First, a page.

Miocene‐Pliocene tectonic evolution of the Slovenian Periadriatic fault: Implications for Alpine‐Carpathian extrusion models

Miocene‐Pliocene tectonic evolution of the Slovenian Periadriatic fault: Implications for... The Periadriatic Line (PAL) is a remarkable, several hundred kilometer long fault system of the Alpine orogen. Its dextral character was documented by several authors using diverse criteria, but detailed kinematics and timing of movements had not been investigated along its whole length. Structural and paleomagnetic measurements, mapping, and stratigraphic and sedimentological studies have helped to unravel the Miocene‐Pliocene evolution of the Slovenian segment of the PAL. Brittle deformation was characterized by NW‐SE to N‐S compression and perpendicular tension. Deformation has resulted in dextral strike‐slip faulting, folding, and tilting of beds. The first transpressional event corresponds to the first phase of lateral extrusion of the East Alpine‐Western Carpathian‐Northern Pannonian block in the early Miocene (24–17.5 Ma). After a short period of transtension during the Karpatian (17.5–16.5 Ma), dextral transpression reoccurred during the middle Miocene to Pliocene and lasted up to the Quaternary. Middle Miocene dextral slip can be connected to the second phase of extrusion. The highly deformed rocks within the dextral shear zones show variable clockwise, sometimes counterclockwise, rotations. The mechanism of rotation seems to be complex, ranging from regional rotation to local folding due to pure or simple shear (domino‐type rotation). http://www.deepdyve.com/assets/images/DeepDyve-Logo-lg.png Tectonics Wiley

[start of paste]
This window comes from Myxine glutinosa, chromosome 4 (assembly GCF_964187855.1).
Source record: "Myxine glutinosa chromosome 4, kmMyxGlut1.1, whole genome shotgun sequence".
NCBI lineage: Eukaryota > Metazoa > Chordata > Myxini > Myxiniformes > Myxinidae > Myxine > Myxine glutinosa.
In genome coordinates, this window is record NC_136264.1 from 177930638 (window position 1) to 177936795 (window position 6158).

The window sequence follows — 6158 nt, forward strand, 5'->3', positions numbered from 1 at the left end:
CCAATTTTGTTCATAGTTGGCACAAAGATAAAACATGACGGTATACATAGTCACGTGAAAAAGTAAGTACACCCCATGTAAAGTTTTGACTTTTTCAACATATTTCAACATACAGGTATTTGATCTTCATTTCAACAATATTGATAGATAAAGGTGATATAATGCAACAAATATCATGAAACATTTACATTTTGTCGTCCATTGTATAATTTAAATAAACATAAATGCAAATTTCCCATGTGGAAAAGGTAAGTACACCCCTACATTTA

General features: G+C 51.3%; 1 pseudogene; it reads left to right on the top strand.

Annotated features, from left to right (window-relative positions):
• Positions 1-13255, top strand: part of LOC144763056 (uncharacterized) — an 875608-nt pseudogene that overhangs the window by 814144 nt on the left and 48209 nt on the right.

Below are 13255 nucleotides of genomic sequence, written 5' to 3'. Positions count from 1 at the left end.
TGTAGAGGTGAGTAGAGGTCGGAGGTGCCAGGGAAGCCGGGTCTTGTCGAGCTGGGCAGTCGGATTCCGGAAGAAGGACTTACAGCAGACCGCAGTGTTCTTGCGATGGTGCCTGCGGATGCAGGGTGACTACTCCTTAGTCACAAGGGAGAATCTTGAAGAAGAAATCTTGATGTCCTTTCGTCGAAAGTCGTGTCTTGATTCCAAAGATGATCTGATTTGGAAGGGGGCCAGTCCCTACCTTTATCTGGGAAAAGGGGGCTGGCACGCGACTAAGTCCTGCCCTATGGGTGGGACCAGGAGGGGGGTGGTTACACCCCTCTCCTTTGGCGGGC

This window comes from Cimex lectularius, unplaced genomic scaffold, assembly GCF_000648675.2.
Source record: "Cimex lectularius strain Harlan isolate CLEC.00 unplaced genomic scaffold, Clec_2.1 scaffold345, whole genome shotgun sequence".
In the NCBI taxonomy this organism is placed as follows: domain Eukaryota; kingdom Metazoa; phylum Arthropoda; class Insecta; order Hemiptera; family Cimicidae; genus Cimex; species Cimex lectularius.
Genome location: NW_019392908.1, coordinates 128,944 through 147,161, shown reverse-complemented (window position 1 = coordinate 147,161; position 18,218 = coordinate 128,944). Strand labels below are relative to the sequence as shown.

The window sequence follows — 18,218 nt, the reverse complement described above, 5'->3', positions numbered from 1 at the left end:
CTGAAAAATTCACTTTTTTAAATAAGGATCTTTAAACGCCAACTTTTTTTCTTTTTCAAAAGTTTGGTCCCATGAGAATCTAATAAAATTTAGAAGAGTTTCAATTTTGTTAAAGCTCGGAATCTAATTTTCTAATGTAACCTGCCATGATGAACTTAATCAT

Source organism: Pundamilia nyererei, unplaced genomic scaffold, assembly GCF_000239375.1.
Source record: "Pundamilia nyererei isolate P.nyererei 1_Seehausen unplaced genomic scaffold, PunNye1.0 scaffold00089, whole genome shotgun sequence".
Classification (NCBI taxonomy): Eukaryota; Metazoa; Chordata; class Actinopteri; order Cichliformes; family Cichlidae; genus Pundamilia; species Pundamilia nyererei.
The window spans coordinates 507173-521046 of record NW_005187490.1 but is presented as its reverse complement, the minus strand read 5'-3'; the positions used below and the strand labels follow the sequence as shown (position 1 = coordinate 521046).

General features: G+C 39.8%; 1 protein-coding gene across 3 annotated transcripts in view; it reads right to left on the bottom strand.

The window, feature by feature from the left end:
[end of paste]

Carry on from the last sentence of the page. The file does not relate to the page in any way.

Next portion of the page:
Miocene‐Pliocene tectonic evolution of the Slovenian Periadriatic fault: Implications for Alpine‐Carpathian extrusion models

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Publisher
Wiley
Copyright
Copyright © 1998 by the American Geophysical Union.
ISSN
0278-7407
eISSN
1944-9194
DOI
10.1029/98TC01605
Publisher site
See Article on Publisher Site

Abstract

The Periadriatic Line (PAL) is a remarkable, several hundred kilometer long fault system of the Alpine orogen. Its dextral character was documented by several authors using diverse criteria, but detailed kinematics and timing of movements had not been investigated along its whole length. Structural and paleomagnetic measurements, mapping, and stratigraphic and sedimentological studies have helped to unravel the Miocene‐Pliocene evolution of the Slovenian segment of the PAL. Brittle deformation was characterized by NW‐SE to N‐S compression and perpendicular tension. Deformation has resulted in dextral strike‐slip faulting, folding, and tilting of beds. The first transpressional event corresponds to the first phase of lateral extrusion of the East Alpine‐Western Carpathian‐Northern Pannonian block in the early Miocene (24–17.5 Ma). After a short period of transtension during the Karpatian (17.5–16.5 Ma), dextral transpression reoccurred during the middle Miocene to Pliocene and lasted up to the Quaternary. Middle Miocene dextral slip can be connected to the second phase of extrusion. The highly deformed rocks within the dextral shear zones show variable clockwise, sometimes counterclockwise, rotations. The mechanism of rotation seems to be complex, ranging from regional rotation to local folding due to pure or simple shear (domino‐type rotation).

Journal

TectonicsWiley

Published: Oct 1, 1998

References

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    Dunkl, Dunkl; Demény, Demény
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    Haas, Haas; Kovács, Kovács; Krystyn, Krystyn; Lein, Lein
  • Shallow and deep rotation in the Miocene Alps
    Laubscher, Laubscher
  • Transpressional collision structures in the upper crust: the fold‐thrust belt of the Northern Calcareous Alps
    Linzer, Linzer; Ratschbacher, Ratschbacher; Frisch, Frisch
  • Identification of ferromagnetic minerals in a rock by coercivity and unblocking temperature properties
    Lowrie, Lowrie
  • The Klagenfurt Basin in the Eastern Alps: an intra‐orogenic decoupled flexural basin?
    Nemes, Nemes
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    Nicholson, Nicholson; Seeber, Seeber; Williams, Williams; Sykes, Sykes
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    Ratschbacher, Ratschbacher; Frisch, Frisch; Linzer, Linzer; Merle, Merle
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